You need to entice scanners to become readers. And you need to entice readers to take action. In short, that’s your job when you write for the web and also how your nonprofit can persuade like Apple on the web. Now I often rant on organizations who sell their story as a product, often comes out boring, instead of telling their story to inspire action, what fundraising is about. But yesterday I read a fantastic article on KISS Metrics titled 7 Lessons Apple Can Teach Us About Persuasive Web Content that had a lot of great tips for nonprofits when writing for the web. Based on that, here are…


1. People don’t read, they scan. 

You know this. You are probably scanning right now. For better or worse we scan pages looking for what content is on the page and then we decide if we want to read further or not. Use headlines that summarize sections and subheadings that explain a bit further. Put the main point of the paragraph right away in the paragraph. Try to communicate the main ideas as simply, early and big as you can.

2. Great web copy takes work.

If you think it’s easy to pull out the main idea on all your content your wrong. If you think it’s easy write with a professional style that engages and entices your wrong. Do you value the copy you and your organization writes? Or is it just an afterthought? As great as videos are to share and show your story, as powerful as images are and as trendy as infographics are there is still no substitute for the written word when it comes to the web and your website. Invest in your writing. Take time to get better at it. Take time to actually write it. It’s often the difference between and engaged reader and a bounced reader.

3. Design doesn’t convert, it showcases.

Beautiful design and images make words more powerful but words still have to the main talking of what people can do and how they should do it. Don’t write all the copy and find a picture that works. Don’t lay out your page with beautiful white space and then write copy that “fits”. Make the two, visual and copy, work in harmony with one another.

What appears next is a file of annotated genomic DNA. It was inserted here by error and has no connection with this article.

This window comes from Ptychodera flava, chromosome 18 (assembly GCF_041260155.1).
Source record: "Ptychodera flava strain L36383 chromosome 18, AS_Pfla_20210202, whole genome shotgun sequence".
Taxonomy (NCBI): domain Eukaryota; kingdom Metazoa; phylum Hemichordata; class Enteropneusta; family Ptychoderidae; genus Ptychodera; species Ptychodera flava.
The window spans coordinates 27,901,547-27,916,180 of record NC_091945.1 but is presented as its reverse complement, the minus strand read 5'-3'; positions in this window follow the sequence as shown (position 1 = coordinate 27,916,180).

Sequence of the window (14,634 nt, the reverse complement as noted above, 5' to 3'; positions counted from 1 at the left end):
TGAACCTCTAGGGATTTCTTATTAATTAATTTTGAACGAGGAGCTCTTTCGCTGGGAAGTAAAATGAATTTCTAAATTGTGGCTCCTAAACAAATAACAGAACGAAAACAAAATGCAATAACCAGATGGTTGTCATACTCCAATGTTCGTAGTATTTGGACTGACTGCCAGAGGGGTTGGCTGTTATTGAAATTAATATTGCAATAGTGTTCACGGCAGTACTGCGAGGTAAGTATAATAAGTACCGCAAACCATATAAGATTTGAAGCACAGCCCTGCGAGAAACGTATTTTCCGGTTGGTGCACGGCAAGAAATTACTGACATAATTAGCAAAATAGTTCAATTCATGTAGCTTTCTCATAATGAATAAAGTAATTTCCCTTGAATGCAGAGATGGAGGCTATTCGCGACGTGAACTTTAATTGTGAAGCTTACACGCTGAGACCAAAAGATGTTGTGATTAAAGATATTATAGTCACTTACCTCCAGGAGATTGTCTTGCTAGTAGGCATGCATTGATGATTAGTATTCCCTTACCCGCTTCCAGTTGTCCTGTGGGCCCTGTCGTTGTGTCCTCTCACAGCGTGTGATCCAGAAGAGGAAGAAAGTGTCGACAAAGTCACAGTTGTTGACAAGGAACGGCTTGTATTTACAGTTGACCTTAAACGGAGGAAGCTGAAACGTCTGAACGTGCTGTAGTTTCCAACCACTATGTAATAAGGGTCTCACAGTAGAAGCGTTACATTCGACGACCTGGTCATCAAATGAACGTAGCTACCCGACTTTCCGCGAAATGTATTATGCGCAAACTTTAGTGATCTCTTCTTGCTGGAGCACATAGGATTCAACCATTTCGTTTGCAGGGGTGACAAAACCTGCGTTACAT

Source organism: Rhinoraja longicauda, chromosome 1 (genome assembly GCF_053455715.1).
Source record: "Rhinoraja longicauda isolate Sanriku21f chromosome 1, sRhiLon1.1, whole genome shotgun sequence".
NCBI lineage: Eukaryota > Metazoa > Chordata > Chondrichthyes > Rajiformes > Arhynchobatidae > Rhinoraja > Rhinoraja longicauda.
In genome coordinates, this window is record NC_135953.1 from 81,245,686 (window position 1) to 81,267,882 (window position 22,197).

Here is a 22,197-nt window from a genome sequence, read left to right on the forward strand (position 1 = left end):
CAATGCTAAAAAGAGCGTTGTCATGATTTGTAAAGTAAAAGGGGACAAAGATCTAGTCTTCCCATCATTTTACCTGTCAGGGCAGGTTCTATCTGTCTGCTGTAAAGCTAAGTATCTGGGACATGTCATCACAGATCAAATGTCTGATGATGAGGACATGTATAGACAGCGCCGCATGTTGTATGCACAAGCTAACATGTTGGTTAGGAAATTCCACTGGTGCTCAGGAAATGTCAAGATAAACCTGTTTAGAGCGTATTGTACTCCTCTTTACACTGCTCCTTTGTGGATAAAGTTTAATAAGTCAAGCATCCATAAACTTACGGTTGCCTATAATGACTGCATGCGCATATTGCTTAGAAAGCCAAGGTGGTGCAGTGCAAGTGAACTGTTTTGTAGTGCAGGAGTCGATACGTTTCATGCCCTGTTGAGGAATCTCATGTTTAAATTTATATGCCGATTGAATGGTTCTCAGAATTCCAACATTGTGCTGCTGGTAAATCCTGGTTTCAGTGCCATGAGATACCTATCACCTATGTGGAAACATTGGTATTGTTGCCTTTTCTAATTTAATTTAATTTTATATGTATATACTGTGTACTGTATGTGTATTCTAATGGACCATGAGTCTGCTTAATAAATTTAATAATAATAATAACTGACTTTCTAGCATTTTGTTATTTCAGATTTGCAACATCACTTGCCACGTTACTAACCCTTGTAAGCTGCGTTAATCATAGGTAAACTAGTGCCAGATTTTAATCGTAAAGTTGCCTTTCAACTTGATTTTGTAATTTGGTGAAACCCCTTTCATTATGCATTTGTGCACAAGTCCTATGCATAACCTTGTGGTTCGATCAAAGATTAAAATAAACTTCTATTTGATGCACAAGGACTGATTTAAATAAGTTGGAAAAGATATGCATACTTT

4. Words aren’t enough.

Have you been to a website that only has words and copy? A page might work if it’s really well done or the content is fantastic but try page after page of nothing but words. It sucks. Especially with nonprofits who often have such great people and stories that they can show off in images that strengthen and further evoke emotion out of the copy. Use words and use them well but use more than words.

5. Help your readers, not yourself.

Your readers are busy. They are scanning. They are looking for some help. So help them. Tell them straight away what the page, section and paragraph are about. Don’t bait and switch them. Don’t waste their time. Determine what you are wanting to communicate and communicate it well and quickly.

6. Know the objections against your organization and combat them.

Ignoring the reasons why people are hesitant to give or get involved with your organization doesn’t help you in the long run. Do you work internationally? Why should they give to you when there are people to help in their own neighbourhoods? You know that’s an issue (or you do now) so combat it when you can. Are you a faith-based organization? How does that influence your work and do you discriminate at all because of it? That’s an issue. Write to combat it head on. Know the objections and combat them.

7. Know the specific action you want people to take and write for it.

Wanting people to donate from your board of directors page might be a bit of a hard sell but figure out what the next step is, if it’s not donate. Is it to learn more about your strategy to show how innovative you are? More about your history to show how trustworthy you are? You can have share buttons, donate buttons and email sign up buttons on every page (and you should) but writing for a specific action is different. Determine what you want people to do and then write in a way that can get them there.

There are many more things we can learn to persuade from Apple so check out the full article on KISS Metrics. Then get to work on those web pages!